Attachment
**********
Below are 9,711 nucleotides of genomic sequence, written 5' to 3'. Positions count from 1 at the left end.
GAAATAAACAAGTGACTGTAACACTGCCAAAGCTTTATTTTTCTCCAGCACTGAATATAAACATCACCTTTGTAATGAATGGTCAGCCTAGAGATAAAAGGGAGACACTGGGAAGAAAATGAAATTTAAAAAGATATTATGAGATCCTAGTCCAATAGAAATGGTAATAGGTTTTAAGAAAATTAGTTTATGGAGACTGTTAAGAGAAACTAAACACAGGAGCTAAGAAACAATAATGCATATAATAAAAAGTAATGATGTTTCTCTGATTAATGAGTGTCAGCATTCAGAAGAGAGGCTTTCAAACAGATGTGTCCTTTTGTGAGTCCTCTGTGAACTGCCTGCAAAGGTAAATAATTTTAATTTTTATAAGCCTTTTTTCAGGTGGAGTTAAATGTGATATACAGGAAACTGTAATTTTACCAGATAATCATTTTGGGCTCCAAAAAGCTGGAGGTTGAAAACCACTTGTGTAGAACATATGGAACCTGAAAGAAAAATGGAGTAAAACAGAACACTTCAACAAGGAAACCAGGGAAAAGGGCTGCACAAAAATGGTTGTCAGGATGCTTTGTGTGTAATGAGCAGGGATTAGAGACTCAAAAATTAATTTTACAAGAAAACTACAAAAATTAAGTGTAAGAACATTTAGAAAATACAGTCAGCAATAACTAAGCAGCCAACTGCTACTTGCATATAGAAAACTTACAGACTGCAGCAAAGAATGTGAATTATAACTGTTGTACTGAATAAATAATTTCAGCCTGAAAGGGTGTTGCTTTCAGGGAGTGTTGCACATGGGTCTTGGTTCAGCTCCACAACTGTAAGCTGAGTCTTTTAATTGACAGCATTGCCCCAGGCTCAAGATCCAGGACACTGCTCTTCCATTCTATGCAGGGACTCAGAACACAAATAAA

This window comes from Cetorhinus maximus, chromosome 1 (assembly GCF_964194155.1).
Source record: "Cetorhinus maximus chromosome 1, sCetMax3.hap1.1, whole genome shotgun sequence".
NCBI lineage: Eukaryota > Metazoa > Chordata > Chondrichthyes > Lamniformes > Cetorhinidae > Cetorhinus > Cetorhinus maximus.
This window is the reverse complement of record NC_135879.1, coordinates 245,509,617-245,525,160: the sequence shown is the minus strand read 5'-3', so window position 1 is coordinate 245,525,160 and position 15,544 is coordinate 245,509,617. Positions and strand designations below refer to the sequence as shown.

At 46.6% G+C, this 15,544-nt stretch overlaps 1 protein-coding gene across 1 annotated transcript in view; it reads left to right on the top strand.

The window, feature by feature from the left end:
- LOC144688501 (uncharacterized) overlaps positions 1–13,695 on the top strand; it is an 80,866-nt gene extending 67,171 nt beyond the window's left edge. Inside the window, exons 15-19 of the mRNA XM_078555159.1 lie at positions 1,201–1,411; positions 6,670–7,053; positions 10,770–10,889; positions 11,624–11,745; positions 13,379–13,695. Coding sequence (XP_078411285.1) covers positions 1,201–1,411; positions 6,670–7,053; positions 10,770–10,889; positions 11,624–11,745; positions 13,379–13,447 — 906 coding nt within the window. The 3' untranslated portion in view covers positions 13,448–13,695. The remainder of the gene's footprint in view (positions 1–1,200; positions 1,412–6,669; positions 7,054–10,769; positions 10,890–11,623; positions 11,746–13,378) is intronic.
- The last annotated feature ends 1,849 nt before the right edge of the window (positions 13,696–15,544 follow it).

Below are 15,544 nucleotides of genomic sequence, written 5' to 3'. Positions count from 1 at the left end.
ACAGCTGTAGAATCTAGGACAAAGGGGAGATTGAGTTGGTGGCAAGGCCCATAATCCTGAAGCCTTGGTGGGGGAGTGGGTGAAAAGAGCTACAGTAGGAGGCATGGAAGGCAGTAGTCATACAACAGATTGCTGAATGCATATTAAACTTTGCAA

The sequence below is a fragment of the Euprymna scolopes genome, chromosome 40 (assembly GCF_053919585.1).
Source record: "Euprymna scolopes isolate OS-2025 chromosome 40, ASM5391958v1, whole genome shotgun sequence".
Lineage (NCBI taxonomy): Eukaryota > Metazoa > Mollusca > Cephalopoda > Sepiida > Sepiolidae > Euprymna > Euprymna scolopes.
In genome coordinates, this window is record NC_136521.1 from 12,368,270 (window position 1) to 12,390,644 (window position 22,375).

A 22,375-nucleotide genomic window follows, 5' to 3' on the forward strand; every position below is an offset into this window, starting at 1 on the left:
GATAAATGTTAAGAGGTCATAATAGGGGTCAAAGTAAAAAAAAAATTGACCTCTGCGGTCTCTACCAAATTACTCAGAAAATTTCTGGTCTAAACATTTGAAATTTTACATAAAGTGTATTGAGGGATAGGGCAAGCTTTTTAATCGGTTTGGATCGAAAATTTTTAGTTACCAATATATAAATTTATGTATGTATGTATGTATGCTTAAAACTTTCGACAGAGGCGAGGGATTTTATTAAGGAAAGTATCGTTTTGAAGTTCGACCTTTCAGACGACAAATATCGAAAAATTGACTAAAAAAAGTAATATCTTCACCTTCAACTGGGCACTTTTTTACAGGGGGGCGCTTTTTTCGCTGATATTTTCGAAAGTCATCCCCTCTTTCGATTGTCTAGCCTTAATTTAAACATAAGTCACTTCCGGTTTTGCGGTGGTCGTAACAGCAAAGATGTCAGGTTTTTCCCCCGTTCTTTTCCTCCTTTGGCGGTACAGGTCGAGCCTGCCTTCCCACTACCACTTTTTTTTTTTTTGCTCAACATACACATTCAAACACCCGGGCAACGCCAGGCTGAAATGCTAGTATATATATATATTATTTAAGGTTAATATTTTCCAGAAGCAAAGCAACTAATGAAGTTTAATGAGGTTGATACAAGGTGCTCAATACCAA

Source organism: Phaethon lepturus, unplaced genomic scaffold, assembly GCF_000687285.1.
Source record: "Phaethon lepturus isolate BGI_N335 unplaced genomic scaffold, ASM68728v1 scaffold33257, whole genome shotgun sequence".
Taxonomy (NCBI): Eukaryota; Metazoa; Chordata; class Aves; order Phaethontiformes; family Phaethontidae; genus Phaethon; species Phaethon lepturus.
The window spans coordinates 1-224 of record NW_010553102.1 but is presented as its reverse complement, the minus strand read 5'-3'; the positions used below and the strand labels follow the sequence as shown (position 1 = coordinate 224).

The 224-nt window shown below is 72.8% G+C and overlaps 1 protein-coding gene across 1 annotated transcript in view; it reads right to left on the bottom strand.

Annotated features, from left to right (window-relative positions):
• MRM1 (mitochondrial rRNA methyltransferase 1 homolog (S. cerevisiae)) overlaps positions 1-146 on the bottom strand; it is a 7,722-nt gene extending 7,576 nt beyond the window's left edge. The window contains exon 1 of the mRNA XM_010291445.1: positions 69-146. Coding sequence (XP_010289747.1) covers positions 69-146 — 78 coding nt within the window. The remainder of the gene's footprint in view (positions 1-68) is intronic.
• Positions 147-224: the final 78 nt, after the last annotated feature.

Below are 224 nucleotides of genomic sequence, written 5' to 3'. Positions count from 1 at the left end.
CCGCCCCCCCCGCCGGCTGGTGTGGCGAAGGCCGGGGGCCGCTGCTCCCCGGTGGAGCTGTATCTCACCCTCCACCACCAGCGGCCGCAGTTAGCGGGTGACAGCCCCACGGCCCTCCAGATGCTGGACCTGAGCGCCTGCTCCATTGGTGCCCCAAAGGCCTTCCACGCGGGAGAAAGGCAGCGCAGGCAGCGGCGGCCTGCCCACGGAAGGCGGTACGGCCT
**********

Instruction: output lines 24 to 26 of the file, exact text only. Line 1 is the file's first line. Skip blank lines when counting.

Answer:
Annotated features, from left to right (window-relative positions):
• MRM1 (mitochondrial rRNA methyltransferase 1 homolog (S. cerevisiae)) overlaps positions 1-146 on the bottom strand; it is a 7,722-nt gene extending 7,576 nt beyond the window's left edge. The window contains exon 1 of the mRNA XM_010291445.1: positions 69-146. Coding sequence (XP_010289747.1) covers positions 69-146 — 78 coding nt within the window. The remainder of the gene's footprint in view (positions 1-68) is intronic.
• Positions 147-224: the final 78 nt, after the last annotated feature.